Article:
The Balanced Budget Act of 1997 and U.S. Hospital Operations

Inquiry - Winter 2004/2005
Vol. 41, No. 4
Winter 2004/2005
Bazzoli, G.J., Lindrooth, R.C., Hasnain-Wynia, R., and J. Needleman
pp. 401-17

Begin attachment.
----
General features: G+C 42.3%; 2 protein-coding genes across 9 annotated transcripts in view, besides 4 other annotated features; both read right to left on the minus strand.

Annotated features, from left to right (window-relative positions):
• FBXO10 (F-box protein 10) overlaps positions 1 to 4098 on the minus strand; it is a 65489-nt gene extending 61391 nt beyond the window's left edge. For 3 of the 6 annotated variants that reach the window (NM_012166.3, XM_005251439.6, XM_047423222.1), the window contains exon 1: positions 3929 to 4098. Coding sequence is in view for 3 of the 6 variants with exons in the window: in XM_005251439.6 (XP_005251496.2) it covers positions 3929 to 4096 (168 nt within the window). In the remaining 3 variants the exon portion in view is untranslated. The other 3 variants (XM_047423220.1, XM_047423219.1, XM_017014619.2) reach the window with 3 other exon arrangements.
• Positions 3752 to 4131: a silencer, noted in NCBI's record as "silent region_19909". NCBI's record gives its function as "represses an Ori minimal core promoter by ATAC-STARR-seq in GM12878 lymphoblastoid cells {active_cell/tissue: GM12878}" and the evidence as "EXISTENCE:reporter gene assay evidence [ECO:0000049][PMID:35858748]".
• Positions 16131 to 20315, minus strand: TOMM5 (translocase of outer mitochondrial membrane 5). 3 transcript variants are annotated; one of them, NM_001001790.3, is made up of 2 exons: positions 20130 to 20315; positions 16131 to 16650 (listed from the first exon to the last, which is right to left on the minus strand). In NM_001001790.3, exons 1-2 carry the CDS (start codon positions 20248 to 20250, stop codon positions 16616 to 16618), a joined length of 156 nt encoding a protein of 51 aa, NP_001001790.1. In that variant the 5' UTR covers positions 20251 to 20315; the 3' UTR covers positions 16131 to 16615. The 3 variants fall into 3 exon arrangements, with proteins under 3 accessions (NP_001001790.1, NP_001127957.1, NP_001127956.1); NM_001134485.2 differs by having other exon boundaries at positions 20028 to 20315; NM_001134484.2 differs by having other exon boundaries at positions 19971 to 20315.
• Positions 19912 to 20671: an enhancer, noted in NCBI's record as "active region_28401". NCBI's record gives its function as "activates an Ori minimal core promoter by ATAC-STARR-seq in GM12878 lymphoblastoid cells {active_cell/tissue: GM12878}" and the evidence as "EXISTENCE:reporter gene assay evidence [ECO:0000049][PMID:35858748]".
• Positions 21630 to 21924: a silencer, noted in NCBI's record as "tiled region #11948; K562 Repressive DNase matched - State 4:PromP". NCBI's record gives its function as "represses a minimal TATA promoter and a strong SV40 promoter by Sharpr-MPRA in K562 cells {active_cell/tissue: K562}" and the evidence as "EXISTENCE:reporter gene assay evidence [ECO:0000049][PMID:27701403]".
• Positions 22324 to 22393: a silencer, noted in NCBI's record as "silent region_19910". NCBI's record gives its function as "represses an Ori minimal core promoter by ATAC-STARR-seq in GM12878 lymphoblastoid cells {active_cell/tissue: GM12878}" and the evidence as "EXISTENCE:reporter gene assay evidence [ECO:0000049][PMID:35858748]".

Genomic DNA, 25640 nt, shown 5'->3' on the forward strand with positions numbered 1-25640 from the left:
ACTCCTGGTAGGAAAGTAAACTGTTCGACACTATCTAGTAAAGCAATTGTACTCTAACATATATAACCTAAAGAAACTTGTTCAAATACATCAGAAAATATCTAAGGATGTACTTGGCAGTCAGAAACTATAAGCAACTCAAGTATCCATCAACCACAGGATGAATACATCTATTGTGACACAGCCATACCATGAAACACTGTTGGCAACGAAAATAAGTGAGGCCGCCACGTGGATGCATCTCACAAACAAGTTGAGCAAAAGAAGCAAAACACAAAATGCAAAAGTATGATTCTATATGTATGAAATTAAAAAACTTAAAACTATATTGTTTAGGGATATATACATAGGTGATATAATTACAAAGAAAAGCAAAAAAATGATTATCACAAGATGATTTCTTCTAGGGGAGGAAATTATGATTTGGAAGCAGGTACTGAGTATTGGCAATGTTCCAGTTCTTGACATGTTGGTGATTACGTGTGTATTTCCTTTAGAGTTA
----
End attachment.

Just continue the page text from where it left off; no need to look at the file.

The Balanced Budget Act (BBA) of 1997 initiated several changes to Medicare payment policy in an effort to slow growth of hospital Medicare payments and ensure the future of the Medicare Hospital Insurance Trust Fund.  Although subsequent federal legislation relaxed some original proposals, restored funds were limited and directed to specific types of hospitals.  In addition, these Medicare policy changes came at a time when hospitals faced private sector payment constraints.  This paper assesses the short-term effects to those observed in the early 1980s during implementation of the Medicare prospective payment system (PPS).  We found that some operational changes instituted by hospitals facing financial pressures from BBA were similar to those observed for hospitals that faced pressure from Medicare PPS, including efforts to contain medicare cost growth, to expand outpatient service provision, and to contain hospital staffing.  However, during PPS implementation hospitals experienced declining inpatient use and growing profit margins, whereas post-BBA hospitals experienced growing inpatient use and declining margins. 

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